Questions 1 – 15

Questions 1 – 8

Match a type of clock to a description. Write a letter A – H in boxes 1 to 8 on your answer sheet.

A Relied on basic scientific principles
B was the first to replace the pendulum
C Is the most common method of timekeeping
D Is the most accurate clock
E Is the earliest known method of measuring time during the day
F Was inaccurate because of misconceptions of the age
G Was often highly ornamental
H Had only a 10-second margin of error per day

1.Quartz clock      Show answer C. The text states that ‘quartz clocks still dominate the market’. The answer depends on parallel phrasing, where the the same meaning is presented using different vocabulary. In this case, ‘most common’ has been expressed as ‘still dominate the market’. To learn more about how IELTS uses parallel phrasing, enrol in our complete IELTS membership course here.

2. Cuckoo clock      Show answerG. There are two key aspects here that should have helped you find the answer. The first part is the use of synonyms (words that have the same or similar meanings) – in this case, ‘highly ornamental’ has been expressed as ‘very elaborate’. The other aspect is qualifying words, which are very common in IELTS. In this example, ‘was often’ in the question is ‘normally’ in the text. To find out more about qualifying words, enrol in our complete IELTS membership course here.

3. Sundial      Show answerE. Ths is one of the easier type if IELTS question, where you can actually match some of the key words from the question and the text. In the question: ‘Is the earliest known method of measuring time during the day‘. In the text: Then came the sundial, an Egyptian invention in which the shadow cast by the sun was used to measure the time not of the seasons but of the day. Be careful with just matching vocabulary – this can also be used with decoy answers (a decoy answer is one that looks correct, but is actually wrong). For more about decoy answers, enrol in our complete IELTS membership course here.

4. Persian clock      Show answerF.Finding the answer to this question depends on being able to identify prefixes. ‘Misconceptions’ (with the prefix ‘mis’, meaning bad or incorrect) should lead you to look a word like ‘incorrect’. Once found, read the sentence before and the sentence after to make sure you are in the right area. Again, parallel expression are used (‘of the age’ is ‘of the period’ in the text). To improve your ability to identify prefixes and parallel expressions, enrol in our complete IELTS membership course here.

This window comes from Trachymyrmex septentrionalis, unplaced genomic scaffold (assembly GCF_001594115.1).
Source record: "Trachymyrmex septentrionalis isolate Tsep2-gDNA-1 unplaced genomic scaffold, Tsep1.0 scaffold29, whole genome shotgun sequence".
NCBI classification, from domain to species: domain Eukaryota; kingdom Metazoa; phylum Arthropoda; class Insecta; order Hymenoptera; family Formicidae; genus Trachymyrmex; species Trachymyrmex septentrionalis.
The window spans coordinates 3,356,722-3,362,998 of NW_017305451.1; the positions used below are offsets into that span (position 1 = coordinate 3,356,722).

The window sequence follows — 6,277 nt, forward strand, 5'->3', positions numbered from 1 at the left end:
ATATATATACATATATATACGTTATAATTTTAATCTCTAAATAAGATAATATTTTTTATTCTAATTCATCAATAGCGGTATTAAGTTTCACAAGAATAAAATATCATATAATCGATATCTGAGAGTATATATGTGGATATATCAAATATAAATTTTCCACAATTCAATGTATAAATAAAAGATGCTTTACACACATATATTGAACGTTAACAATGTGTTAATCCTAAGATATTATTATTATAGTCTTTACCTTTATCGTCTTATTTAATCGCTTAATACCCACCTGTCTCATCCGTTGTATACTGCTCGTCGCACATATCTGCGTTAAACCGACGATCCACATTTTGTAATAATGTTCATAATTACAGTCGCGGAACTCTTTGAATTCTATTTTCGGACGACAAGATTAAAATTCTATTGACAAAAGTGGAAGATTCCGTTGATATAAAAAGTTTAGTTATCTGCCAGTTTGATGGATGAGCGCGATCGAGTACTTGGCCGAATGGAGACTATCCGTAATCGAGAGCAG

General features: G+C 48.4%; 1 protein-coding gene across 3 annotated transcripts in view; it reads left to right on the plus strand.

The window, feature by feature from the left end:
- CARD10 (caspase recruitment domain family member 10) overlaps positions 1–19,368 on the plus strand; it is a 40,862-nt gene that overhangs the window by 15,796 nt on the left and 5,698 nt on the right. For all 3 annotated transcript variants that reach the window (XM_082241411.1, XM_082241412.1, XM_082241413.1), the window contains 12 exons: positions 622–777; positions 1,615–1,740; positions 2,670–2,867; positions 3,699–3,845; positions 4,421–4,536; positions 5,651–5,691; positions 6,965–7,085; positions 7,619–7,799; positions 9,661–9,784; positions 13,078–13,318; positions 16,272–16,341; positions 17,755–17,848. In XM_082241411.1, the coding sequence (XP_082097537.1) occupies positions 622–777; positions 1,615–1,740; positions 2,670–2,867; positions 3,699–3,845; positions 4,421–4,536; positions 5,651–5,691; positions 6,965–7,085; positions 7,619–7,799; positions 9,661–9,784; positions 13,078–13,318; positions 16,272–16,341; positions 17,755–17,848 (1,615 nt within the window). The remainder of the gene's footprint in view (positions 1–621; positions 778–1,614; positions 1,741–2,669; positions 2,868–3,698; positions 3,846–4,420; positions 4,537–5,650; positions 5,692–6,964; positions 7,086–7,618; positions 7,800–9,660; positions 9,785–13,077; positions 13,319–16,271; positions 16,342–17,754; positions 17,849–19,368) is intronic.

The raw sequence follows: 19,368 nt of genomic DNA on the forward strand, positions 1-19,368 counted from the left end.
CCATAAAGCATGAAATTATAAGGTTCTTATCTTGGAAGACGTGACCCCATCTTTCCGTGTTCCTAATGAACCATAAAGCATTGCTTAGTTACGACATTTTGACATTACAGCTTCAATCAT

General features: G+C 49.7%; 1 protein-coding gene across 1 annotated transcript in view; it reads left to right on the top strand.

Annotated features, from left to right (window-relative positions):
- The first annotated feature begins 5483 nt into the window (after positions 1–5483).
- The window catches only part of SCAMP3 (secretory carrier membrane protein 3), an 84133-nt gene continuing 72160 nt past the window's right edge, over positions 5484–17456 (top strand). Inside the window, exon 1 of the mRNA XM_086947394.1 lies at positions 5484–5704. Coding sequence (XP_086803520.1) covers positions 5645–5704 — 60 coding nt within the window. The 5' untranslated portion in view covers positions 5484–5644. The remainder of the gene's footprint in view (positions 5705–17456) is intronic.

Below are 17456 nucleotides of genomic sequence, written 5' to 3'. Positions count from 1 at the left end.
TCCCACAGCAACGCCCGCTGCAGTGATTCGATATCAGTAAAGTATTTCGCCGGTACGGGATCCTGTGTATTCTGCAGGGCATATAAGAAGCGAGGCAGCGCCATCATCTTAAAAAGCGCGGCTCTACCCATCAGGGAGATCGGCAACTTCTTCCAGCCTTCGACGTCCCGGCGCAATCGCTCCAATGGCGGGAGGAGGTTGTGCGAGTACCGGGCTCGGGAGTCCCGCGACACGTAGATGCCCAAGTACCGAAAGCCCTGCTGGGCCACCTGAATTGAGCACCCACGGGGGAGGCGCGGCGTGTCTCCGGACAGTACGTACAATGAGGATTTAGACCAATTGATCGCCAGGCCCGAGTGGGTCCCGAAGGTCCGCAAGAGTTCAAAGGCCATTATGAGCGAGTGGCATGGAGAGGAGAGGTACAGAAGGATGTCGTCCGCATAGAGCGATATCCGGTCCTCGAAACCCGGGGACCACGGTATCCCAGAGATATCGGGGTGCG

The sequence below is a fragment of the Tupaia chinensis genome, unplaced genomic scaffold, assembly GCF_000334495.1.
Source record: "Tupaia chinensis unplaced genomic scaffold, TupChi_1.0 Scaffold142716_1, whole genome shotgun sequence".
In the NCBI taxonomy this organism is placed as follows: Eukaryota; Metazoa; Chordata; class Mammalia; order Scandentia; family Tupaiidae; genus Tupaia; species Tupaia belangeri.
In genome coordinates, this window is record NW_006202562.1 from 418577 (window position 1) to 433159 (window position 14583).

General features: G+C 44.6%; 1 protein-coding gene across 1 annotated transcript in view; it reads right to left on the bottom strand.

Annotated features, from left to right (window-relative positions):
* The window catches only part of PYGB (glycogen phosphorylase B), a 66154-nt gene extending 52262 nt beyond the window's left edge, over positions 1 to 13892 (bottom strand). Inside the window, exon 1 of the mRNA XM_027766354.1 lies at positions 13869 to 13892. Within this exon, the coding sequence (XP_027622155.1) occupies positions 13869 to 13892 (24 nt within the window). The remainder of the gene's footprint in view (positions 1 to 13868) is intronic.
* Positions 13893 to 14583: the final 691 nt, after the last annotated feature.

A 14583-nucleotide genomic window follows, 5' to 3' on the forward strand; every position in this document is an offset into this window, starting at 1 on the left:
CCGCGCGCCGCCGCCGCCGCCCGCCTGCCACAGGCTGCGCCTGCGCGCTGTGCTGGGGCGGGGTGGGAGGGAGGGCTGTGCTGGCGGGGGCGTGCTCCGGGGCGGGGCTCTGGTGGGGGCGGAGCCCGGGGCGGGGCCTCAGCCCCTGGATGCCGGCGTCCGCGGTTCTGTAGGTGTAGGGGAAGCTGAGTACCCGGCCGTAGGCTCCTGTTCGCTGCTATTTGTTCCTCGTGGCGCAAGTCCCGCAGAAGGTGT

5. Wristwatch      Show answerB. This question tests your ability to follow sequence words and to follow the order of the paragraph. The text states that the pendulum ‘allowed for the next new generation of time piece’. To find out more about using sequence words, , enrol in our complete IELTS membership course here.

6. Pendulum   Show answerH. This is a common IELTS type of construction, where the use of reference words are important. The answer is in two sentences – ‘…the first pendulum clock, which had an error of less than one minute a day, the first time such accuracy had been achieved. His later refinements reduced this error to less than 10 seconds a day.’ The reference to the pendulum is in the first sentence and the answer is in the next sentence, but uses reference words (this error) to identify the 10 second delay. To find out more about using reference words, enrol in our complete IELTS membership course here.

7. Atomic clock      Show answerD.
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8. Water clock      Show answerA.
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Questions 9 – 12

Label the diagram below using words from the text. Use NO MORE THAN ONE WORD.

Academic-reading-test-1-section-1
9.     Show answerHeadboard.
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10. Show answerWeight.
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11. Show answerPendulum.
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12. Show answerBellows.
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Questions 13 – 15

Complete the following summary using words from the box below. Write A-F in boxes 13 to 15.

A: Cheaper B: the least accurate C: Accurate
D: More expensive D: Precision F: exactly the same
G: Louder H: Mechanical vibration I: Moving parts

Although quartz clocks are (13)   , the atomic clock is the most (14)     as it does not rely on any (15)   .

13. Show answerA – cheaper.
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14. Show answerC – accurate
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15. Show answerI – moving parts
Table completion questions are a little different to other question types in that they are often in a small area of the text rather than spread out throughout the whole passage. Our online course will walk you through all the tips and hints for every question type, with videos, narration and practice tests. Click here to enrol in our membership course now!

Show All correct answers

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Once you have finished, check your answers and keep a record of your correct answers, then move on Section 2.